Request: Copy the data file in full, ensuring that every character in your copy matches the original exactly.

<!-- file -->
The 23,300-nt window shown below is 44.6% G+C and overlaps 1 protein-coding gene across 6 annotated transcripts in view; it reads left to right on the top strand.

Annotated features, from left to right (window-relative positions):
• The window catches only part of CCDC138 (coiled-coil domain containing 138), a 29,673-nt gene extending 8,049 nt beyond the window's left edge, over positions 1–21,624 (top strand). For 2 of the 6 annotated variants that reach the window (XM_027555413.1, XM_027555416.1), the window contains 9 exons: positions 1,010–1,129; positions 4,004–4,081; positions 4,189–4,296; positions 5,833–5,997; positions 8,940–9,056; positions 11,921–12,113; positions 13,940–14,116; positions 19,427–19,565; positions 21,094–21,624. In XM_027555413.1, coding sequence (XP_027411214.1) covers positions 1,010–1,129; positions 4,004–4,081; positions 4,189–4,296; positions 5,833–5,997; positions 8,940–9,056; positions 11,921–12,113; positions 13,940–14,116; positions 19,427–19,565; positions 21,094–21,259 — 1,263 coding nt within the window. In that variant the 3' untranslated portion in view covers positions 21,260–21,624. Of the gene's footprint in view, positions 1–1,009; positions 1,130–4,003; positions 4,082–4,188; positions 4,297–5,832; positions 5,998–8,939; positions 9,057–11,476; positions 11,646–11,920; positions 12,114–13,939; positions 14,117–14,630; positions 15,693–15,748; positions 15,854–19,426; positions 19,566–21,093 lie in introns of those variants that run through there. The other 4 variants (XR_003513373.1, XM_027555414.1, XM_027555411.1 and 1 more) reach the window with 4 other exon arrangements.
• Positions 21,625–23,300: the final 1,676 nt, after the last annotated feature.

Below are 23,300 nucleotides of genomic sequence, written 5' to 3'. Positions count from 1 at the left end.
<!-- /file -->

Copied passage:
The 23,300-nt window shown below is 44.6% G+C and overlaps 1 protein-coding gene across 6 annotated transcripts in view; it reads left to right on the top strand.

Annotated features, from left to right (window-relative positions):
• The window catches only part of CCDC138 (coiled-coil domain containing 138), a 29,673-nt gene extending 8,049 nt beyond the window's left edge, over positions 1–21,624 (top strand). For 2 of the 6 annotated variants that reach the window (XM_027555413.1, XM_027555416.1), the window contains 9 exons: positions 1,010–1,129; positions 4,004–4,081; positions 4,189–4,296; positions 5,833–5,997; positions 8,940–9,056; positions 11,921–12,113; positions 13,940–14,116; positions 19,427–19,565; positions 21,094–21,624. In XM_027555413.1, coding sequence (XP_027411214.1) covers positions 1,010–1,129; positions 4,004–4,081; positions 4,189–4,296; positions 5,833–5,997; positions 8,940–9,056; positions 11,921–12,113; positions 13,940–14,116; positions 19,427–19,565; positions 21,094–21,259 — 1,263 coding nt within the window. In that variant the 3' untranslated portion in view covers positions 21,260–21,624. Of the gene's footprint in view, positions 1–1,009; positions 1,130–4,003; positions 4,082–4,188; positions 4,297–5,832; positions 5,998–8,939; positions 9,057–11,476; positions 11,646–11,920; positions 12,114–13,939; positions 14,117–14,630; positions 15,693–15,748; positions 15,854–19,426; positions 19,566–21,093 lie in introns of those variants that run through there. The other 4 variants (XR_003513373.1, XM_027555414.1, XM_027555411.1 and 1 more) reach the window with 4 other exon arrangements.
• Positions 21,625–23,300: the final 1,676 nt, after the last annotated feature.

Below are 23,300 nucleotides of genomic sequence, written 5' to 3'. Positions count from 1 at the left end.